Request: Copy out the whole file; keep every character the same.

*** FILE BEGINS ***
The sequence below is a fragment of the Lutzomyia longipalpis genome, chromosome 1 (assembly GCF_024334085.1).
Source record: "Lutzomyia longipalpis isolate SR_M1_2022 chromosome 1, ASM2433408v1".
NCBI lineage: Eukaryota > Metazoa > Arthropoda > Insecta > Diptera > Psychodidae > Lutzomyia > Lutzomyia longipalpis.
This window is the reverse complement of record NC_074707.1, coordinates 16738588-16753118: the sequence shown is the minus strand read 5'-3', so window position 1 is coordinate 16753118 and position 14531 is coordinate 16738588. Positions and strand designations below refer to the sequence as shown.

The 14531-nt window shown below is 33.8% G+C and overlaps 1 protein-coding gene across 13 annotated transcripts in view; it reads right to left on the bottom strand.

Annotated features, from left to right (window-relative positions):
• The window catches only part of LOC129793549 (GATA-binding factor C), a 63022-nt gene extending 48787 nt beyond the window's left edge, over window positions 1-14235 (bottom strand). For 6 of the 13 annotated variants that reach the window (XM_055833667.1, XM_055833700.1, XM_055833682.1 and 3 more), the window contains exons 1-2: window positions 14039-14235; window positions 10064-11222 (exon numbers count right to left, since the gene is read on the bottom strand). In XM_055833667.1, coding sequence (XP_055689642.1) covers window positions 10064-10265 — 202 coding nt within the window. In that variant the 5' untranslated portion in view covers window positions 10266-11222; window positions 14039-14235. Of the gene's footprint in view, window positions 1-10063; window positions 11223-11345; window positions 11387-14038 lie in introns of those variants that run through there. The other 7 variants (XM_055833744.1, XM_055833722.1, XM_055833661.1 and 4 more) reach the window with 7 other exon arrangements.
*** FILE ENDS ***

The sequence below is a fragment of the Lutzomyia longipalpis genome, chromosome 1 (assembly GCF_024334085.1).
Source record: "Lutzomyia longipalpis isolate SR_M1_2022 chromosome 1, ASM2433408v1".
NCBI lineage: Eukaryota > Metazoa > Arthropoda > Insecta > Diptera > Psychodidae > Lutzomyia > Lutzomyia longipalpis.
This window is the reverse complement of record NC_074707.1, coordinates 16738588-16753118: the sequence shown is the minus strand read 5'-3', so window position 1 is coordinate 16753118 and position 14531 is coordinate 16738588. Positions and strand designations below refer to the sequence as shown.

The 14531-nt window shown below is 33.8% G+C and overlaps 1 protein-coding gene across 13 annotated transcripts in view; it reads right to left on the bottom strand.

Annotated features, from left to right (window-relative positions):
• The window catches only part of LOC129793549 (GATA-binding factor C), a 63022-nt gene extending 48787 nt beyond the window's left edge, over window positions 1-14235 (bottom strand). For 6 of the 13 annotated variants that reach the window (XM_055833667.1, XM_055833700.1, XM_055833682.1 and 3 more), the window contains exons 1-2: window positions 14039-14235; window positions 10064-11222 (exon numbers count right to left, since the gene is read on the bottom strand). In XM_055833667.1, coding sequence (XP_055689642.1) covers window positions 10064-10265 — 202 coding nt within the window. In that variant the 5' untranslated portion in view covers window positions 10266-11222; window positions 14039-14235. Of the gene's footprint in view, window positions 1-10063; window positions 11223-11345; window positions 11387-14038 lie in introns of those variants that run through there. The other 7 variants (XM_055833744.1, XM_055833722.1, XM_055833661.1 and 4 more) reach the window with 7 other exon arrangements.